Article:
Life is a series of accidents stitched together by an observer’s memories. And what better example of this could be made available than maverick auteur Maha Venkatesh’s C/o Kancharapalem. The cinema cements the suggestion that we are a product of accidents, which we carelessly call experience.
This is not a review but an expression of the cinema’s impact on a mind searching for newer experiences. If one were to draw a list of the most entertaining Indian cinemas of the 21st century, Kancharapalem would definitely find a place in it. It’s not just the simplicity of the storyline that makes Kancharapalem a modern great, but also its understated exuberance.
It comes across as a defiant celebration of life even when there is little to rejoice about. And just like Lijo Jose Pellisery’s ground-breaking Anagamali Diaries, Kancharapalem is a rich fare served by a host of debutants. We are introduced to four seemingly separate love stories, each a well-nourished universe with its own compact sets of tragedies, comedies, aspirations, expectations, and failures.
There’s an RK Narayanesque touch to every character, with none being aware of their viciousness, even while tearing apart the lives of others that happen to crisscross with theirs. A sort of innocence not devoid of malice. How these storylines intertwine and make a wholesome whole forms the central part of Maha Venkatesh’s attempt. And let’s not forget the twist at the climax that weaves the disparate elements into a fine yarn, emerging as more of a thriller than an unassuming tale of a Telugu neighborhood that the film masquerades as.
Collage of four love stories
It would not be amiss to call Kancharapalem a love story. It would also not be out of place to call it a comedy, a thriller, or a coming-of-age drama. The four love stories are presented as a montage of four disparate lives. The first one revolves around peon Raju. His life changes with the arrival of a new boss Radha, a spirited single mother whose take on life is in stark contrast to our peon’s.
The second story concerns a schoolboy Sundaram infatuated with his classmate Sunitha played by Nithyashri Goru of TikTok’s ‘Oh my god! Oh my god!’ fame. The efforts he makes to woo her form the meat of this episode. The third one is about a rising politician’s small-time henchman Joseph and his ill-fated love affair with Bhargavi. The fourth story, which in my opinion is the most intense of the four, is about Gaddam, a staff at a liquor outlet, enamored by a woman customer whose eyes, visible through the thick veil she drapes around her face, captivate him.
To say that the film is an easy-go-merry foray would be sacrilegious.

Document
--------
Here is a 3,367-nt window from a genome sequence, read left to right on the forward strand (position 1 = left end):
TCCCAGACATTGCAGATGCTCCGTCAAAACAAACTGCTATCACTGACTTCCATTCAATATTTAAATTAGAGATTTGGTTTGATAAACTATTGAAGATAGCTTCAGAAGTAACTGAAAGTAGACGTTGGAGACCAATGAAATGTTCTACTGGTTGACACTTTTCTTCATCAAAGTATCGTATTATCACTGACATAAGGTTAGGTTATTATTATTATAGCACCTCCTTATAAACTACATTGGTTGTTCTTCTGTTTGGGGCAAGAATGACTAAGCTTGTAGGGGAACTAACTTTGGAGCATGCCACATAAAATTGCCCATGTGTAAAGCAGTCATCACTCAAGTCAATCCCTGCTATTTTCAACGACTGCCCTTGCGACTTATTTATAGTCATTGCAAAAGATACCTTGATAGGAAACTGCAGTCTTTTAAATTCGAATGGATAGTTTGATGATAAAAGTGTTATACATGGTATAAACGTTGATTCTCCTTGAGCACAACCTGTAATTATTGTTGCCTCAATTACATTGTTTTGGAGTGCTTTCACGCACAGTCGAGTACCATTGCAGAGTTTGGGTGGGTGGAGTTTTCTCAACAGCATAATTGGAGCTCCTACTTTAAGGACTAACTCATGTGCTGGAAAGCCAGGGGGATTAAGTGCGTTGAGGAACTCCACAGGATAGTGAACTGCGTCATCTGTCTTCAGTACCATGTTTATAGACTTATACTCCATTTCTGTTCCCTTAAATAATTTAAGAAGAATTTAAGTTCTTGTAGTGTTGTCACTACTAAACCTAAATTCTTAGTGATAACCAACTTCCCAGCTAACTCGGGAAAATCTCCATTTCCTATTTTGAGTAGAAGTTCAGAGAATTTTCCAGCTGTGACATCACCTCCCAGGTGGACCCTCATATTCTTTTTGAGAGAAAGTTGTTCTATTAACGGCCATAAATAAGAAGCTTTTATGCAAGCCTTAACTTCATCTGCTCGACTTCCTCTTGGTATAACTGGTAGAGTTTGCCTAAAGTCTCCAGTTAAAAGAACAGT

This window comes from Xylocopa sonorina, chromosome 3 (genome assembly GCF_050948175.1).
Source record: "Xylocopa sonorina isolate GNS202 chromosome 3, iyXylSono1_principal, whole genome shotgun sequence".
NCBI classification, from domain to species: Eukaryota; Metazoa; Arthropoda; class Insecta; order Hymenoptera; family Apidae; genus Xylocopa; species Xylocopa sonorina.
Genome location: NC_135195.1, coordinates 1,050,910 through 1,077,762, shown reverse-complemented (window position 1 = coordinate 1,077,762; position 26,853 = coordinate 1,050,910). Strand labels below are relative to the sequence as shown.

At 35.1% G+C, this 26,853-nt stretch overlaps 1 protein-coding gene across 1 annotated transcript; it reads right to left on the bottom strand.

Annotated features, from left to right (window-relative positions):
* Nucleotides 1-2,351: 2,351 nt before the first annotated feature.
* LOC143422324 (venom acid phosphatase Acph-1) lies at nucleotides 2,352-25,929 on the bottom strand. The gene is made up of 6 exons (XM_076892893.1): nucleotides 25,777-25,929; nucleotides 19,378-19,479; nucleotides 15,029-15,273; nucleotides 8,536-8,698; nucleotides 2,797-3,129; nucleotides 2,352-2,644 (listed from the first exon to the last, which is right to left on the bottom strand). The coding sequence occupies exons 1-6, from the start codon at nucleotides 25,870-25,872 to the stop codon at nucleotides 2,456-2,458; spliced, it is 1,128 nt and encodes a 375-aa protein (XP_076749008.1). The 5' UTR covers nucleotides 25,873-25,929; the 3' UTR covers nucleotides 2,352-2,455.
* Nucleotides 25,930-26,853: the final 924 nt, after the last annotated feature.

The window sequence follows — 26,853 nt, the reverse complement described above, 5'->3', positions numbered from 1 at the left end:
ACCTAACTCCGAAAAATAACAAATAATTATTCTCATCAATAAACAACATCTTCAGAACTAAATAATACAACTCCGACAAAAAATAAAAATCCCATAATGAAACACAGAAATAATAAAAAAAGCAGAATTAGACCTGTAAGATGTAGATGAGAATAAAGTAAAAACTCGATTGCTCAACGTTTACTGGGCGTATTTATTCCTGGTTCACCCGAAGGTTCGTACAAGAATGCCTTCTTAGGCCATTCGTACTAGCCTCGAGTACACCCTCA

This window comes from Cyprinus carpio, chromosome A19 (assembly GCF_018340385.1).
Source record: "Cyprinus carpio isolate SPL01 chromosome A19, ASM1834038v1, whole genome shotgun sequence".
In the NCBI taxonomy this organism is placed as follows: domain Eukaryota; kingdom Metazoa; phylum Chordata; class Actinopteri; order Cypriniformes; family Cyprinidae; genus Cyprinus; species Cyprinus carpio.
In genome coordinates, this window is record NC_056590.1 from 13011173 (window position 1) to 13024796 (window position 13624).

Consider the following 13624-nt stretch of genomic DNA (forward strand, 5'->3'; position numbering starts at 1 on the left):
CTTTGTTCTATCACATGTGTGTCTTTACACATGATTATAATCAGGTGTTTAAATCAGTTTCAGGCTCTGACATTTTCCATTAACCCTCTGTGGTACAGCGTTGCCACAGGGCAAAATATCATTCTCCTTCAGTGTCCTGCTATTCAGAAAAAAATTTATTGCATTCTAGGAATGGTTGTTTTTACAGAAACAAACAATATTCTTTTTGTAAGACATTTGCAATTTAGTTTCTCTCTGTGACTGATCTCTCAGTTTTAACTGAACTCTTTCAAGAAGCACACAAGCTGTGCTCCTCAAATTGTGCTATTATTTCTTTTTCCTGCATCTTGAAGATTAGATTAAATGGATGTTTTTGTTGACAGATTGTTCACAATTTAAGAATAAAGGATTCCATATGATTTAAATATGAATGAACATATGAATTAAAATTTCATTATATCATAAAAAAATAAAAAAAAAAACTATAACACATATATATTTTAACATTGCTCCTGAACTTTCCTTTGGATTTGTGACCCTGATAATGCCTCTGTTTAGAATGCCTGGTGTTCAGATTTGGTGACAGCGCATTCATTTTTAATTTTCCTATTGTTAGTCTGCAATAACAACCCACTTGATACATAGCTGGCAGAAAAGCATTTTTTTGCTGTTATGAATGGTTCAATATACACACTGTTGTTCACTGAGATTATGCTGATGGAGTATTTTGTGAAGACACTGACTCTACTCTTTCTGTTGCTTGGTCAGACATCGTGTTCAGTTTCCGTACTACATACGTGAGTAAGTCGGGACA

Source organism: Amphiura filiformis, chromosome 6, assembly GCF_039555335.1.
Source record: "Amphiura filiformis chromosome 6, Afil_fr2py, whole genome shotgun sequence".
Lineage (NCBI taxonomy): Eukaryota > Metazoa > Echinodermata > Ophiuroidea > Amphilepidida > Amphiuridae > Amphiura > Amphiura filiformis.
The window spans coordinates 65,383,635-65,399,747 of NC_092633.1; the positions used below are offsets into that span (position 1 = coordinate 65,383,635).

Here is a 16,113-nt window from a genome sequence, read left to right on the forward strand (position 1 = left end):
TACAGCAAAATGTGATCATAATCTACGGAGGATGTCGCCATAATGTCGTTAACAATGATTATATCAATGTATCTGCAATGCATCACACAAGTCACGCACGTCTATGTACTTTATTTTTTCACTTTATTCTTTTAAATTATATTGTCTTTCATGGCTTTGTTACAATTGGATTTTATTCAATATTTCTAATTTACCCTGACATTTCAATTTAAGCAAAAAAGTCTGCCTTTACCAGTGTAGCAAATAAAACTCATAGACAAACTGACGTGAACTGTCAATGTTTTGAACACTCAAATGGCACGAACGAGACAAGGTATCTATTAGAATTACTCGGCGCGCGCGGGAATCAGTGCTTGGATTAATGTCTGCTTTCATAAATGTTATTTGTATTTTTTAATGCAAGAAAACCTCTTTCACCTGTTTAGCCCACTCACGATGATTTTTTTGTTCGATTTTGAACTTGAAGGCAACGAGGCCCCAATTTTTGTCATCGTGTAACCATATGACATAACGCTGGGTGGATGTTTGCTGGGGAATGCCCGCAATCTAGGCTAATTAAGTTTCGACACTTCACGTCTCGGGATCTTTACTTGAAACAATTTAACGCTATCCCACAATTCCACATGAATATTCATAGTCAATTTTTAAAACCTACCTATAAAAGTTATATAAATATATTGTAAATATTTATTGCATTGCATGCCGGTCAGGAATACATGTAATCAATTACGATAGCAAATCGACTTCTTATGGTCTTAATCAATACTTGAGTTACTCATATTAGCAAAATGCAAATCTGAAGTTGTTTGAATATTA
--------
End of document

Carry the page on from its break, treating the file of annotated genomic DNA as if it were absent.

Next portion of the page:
Kancharapalem is also a social commentary. It teaches without preaching; it questions the social mores without sermonizing. An apt example is a conversation between Radha and her daughter, during which the latter opposes her mother’s desire to marry the peon. The dialogue in which Radha assails her daughter’s pseudo-feminism is one for the textbooks.
And then, there is the love story between Gaddam and the mysterious customer at his liquor joint. There is a scene where our hero realizes that the buyer is a prostitute. The agreement they reach to nourish the blooming relationship is something no ordinary director could have mustered the courage to depict. I was entirely shaken by a scene wherein our hero gives the woman a packet of condoms while she is going with a client.
Meanwhile, Joseph grudgingly falls for a Brahmin girl Bhargavi. But her strong will and resolve wilt under the age-old tactics of the Indian parents to emotionally blackmail their wards into submission. Meanwhile, a pining Sundaram sets into motion a chain of events that ends in a family tragedy. He was triggered after his crush’s father whisked her away for singing a film song!
A different take
There might be better cinemas, handled with much more brilliance than Venkatesh manages here. But what he brings to the table is undiluted innocence, made possible only by his disregard for failure and how his foray would fare. Kancharapalem is a documentary of those small lives often ignored in the tedium of living. Venkatesh achieves much not because his characters are well-thought-out but because he aims at performing the fundamental duty of a director to be a storyteller.
I’m told that Venkatesh pitched the story to Praveena Parachuri, an Indo-American cardiologist. She immediately latched on to the idea and even paid him `3,000 for the project, claiming the proposed cinema was definitely one for the Cannes. Praveena, incidentally, portrays the role of Saleema, the love interest of Gaddam, in the film.
If I were a hardcore movie critic, I definitely would have given the movie 4 out of 5 stars for the sincerity and sheer courage of the director and characters. Here is a film that does not shy away from raising probing questions; it highlights the issues but refrains from taking positions. It is a rarity in these times where the thin line between art and activism gets blurred daily and easily.